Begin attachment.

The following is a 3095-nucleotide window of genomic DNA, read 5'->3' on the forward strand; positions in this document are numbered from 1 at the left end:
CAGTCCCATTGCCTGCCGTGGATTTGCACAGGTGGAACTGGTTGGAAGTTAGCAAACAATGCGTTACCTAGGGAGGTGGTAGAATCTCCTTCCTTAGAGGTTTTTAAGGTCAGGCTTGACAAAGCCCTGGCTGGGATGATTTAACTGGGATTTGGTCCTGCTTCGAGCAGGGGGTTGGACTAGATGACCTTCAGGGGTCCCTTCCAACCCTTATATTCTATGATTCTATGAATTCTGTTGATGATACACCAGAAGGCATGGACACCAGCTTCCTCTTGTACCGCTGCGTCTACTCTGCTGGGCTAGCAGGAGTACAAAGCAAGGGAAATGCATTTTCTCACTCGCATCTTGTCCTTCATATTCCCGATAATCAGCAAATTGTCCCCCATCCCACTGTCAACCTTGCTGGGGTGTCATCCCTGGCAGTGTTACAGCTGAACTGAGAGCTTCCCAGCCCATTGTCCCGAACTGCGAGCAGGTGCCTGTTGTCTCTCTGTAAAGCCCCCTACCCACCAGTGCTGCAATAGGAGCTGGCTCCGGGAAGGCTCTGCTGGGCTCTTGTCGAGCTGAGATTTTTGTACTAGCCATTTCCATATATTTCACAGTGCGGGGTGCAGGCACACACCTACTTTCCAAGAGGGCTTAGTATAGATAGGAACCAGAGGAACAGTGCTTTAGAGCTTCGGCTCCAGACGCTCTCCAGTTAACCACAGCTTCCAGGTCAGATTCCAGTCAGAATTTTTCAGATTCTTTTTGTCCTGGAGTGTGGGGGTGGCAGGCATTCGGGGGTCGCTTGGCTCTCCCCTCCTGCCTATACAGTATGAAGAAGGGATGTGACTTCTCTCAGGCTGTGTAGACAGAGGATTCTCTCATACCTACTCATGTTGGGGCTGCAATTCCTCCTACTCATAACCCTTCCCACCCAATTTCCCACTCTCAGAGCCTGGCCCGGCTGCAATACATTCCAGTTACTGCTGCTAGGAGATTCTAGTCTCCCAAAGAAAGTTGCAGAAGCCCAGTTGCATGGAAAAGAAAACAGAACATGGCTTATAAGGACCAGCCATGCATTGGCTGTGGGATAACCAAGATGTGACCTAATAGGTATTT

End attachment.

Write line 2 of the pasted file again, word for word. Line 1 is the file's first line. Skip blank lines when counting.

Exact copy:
CAGTCCCATTGCCTGCCGTGGATTTGCACAGGTGGAACTGGTTGGAAGTTAGCAAACAATGCGTTACCTAGGGAGGTGGTAGAATCTCCTTCCTTAGAGGTTTTTAAGGTCAGGCTTGACAAAGCCCTGGCTGGGATGATTTAACTGGGATTTGGTCCTGCTTCGAGCAGGGGGTTGGACTAGATGACCTTCAGGGGTCCCTTCCAACCCTTATATTCTATGATTCTATGAATTCTGTTGATGATACACCAGAAGGCATGGACACCAGCTTCCTCTTGTACCGCTGCGTCTACTCTGCTGGGCTAGCAGGAGTACAAAGCAAGGGAAATGCATTTTCTCACTCGCATCTTGTCCTTCATATTCCCGATAATCAGCAAATTGTCCCCCATCCCACTGTCAACCTTGCTGGGGTGTCATCCCTGGCAGTGTTACAGCTGAACTGAGAGCTTCCCAGCCCATTGTCCCGAACTGCGAGCAGGTGCCTGTTGTCTCTCTGTAAAGCCCCCTACCCACCAGTGCTGCAATAGGAGCTGGCTCCGGGAAGGCTCTGCTGGGCTCTTGTCGAGCTGAGATTTTTGTACTAGCCATTTCCATATATTTCACAGTGCGGGGTGCAGGCACACACCTACTTTCCAAGAGGGCTTAGTATAGATAGGAACCAGAGGAACAGTGCTTTAGAGCTTCGGCTCCAGACGCTCTCCAGTTAACCACAGCTTCCAGGTCAGATTCCAGTCAGAATTTTTCAGATTCTTTTTGTCCTGGAGTGTGGGGGTGGCAGGCATTCGGGGGTCGCTTGGCTCTCCCCTCCTGCCTATACAGTATGAAGAAGGGATGTGACTTCTCTCAGGCTGTGTAGACAGAGGATTCTCTCATACCTACTCATGTTGGGGCTGCAATTCCTCCTACTCATAACCCTTCCCACCCAATTTCCCACTCTCAGAGCCTGGCCCGGCTGCAATACATTCCAGTTACTGCTGCTAGGAGATTCTAGTCTCCCAAAGAAAGTTGCAGAAGCCCAGTTGCATGGAAAAGAAAACAGAACATGGCTTATAAGGACCAGCCATGCATTGGCTGTGGGATAACCAAGATGTGACCTAATAGGTATTT